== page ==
Breaker Box

GloriaGloria Registered Users Posts: 3
I am just starting to set up my off grid solar power. I am starting with a 400watt system to see where and when I need the most power. I will run a water pump, television, laptop and small mini fridge. The only thing running daily is the fridge. I have wired outlets throughout the cabin in case I later want to add additional appliances. My question is what type of circuit breaker box do I need. I have a 1500w inverter that I will be using and probably 4 12v deep cycle batteries. My heat, cooking and hot water will be propane.

Thanks for your feedback:)

Comments

  • mvasmvas Registered Users Posts: 384 ✭✭✭
    edited May 2017 #2
    What do mean by "what type of circuit breaker box".

    12.5 Amps = 1500 Watts / 120 Volts 
    You have an inverter that is barely big enough to supply the fridge OR the water pump.
    You need to specify the amps needed for each load.
    You need to figure out how many CB's you need and what size (in amps) ...
    1) Fridge
    2) Water Pump
    3)Television & Laptop
    4) Everything else ?

    Do you understand this diagram?
    https://www.homepower.com/sites/default/files/articles/ajax/docs/7_HP136_pg78_Munro-5.jpg
  • littleharbor2littleharbor2 Solar Expert Posts: 1,628 ✭✭✭✭
    Does your inverter have hard wire terminals? Pure sine wave?

    2.1 Kw Suntech 175 mono, Classic 200, Trace SW 4024 ( 15 years old  but brand new out of sealed factory box Jan. 2015), Bogart Tri-metric, 540 ah @24 volt AGM battery bank. Plenty of Baja Sea of Cortez sunshine.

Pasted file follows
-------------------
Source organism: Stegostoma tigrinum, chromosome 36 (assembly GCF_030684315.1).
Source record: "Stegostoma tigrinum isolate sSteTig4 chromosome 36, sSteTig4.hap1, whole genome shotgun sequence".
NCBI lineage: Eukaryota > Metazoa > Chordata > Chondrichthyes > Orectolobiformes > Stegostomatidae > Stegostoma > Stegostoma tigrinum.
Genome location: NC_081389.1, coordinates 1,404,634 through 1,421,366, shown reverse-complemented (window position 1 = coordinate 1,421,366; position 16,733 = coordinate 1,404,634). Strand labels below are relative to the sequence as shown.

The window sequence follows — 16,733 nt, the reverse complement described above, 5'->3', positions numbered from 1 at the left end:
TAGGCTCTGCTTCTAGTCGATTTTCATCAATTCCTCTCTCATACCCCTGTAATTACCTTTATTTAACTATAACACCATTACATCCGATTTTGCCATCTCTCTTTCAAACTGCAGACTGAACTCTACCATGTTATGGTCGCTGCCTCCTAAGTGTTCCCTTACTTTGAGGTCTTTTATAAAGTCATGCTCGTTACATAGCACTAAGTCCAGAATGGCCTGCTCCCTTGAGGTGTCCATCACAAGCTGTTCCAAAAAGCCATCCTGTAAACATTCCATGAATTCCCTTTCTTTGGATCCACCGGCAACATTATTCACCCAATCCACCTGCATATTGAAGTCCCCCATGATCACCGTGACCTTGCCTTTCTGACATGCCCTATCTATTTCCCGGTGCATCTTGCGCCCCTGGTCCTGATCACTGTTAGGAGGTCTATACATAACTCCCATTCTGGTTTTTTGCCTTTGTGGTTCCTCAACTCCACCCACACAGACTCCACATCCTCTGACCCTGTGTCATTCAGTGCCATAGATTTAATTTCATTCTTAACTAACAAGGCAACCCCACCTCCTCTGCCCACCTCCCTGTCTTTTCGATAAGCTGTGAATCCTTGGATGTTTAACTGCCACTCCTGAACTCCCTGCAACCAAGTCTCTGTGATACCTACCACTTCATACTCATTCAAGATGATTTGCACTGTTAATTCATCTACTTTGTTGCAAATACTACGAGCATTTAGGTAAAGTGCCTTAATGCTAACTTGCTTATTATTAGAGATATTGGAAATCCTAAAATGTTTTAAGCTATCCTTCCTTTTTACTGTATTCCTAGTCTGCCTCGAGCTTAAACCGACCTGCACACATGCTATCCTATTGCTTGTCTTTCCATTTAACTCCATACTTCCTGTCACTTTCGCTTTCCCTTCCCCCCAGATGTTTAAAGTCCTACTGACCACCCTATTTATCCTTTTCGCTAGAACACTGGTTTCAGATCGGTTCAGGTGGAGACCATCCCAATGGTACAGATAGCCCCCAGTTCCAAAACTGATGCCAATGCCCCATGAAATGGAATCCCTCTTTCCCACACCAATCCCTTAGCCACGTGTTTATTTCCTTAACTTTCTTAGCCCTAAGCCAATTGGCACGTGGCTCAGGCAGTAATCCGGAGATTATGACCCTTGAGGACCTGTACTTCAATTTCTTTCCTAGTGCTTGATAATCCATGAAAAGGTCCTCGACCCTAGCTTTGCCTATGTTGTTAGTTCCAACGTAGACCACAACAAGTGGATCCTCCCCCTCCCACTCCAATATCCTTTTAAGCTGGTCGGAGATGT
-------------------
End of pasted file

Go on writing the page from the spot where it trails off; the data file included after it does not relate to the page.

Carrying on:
• westbranchwestbranch Solar Expert Posts: 5,183 ✭✭✭✭
    what is the make , model of your fridge and its age....  year of manufacture is important...  and location.

    As far as the 400watts of PV you will need up to 1600W to regenerate your batteries and to run the fridge and other loads during the day. In the summer I can run the fridge and Net connection  while I am away on ~1200W but when in residence I need the additional ~500W for incidentals. Winter is a whole different issue.
     
    KID #51B  4s 140W to 24V 900Ah C&D AGM
    CL#29032 FW 2126/ 2073/ 2133 175A E-Panel WBjr, 3 x 4s 140W to 24V 900Ah C&D AGM 
    Cotek ST1500W 24V Inverter,OmniCharge 3024,
    2 x Cisco WRT54GL i/c DD-WRT Rtr & Bridge,
    Eu3/2/1000i Gens, 1680W & E-Panel/WBjr to come, CL #647 asleep
    West Chilcotin, BC, Canada
  • EstragonEstragon Registered Users Posts: 4,495 ✭✭✭✭✭
    A couple of thoughts:
    1. You will need a second source of power for cloudy days. Even a small fridge will take a fair bit of power and 400w might just be enough to charge on really nice summer days. That being the case, you may want to use a small generator interlock panel. It will have a pair of breakers and a lockout so you can select either inverter or generator power, but never connect both at the same time. It will also have room for maybe a dozen breakers for branch circuits, which are typically wired with 14ga wire and 15a breakers.
    2. Using 4 x 12v batteries can be a problem (assuming 12v dc system), as it can be difficult to balance load and charge current with more than a couple of parallel strings. 4 x 6v golf cart batteries wired as 2 x 12v strings would be a better choice. In any case, be sure to get deep cycle type batteries. 12v automotive starting batteries won't last long if cycled deeply.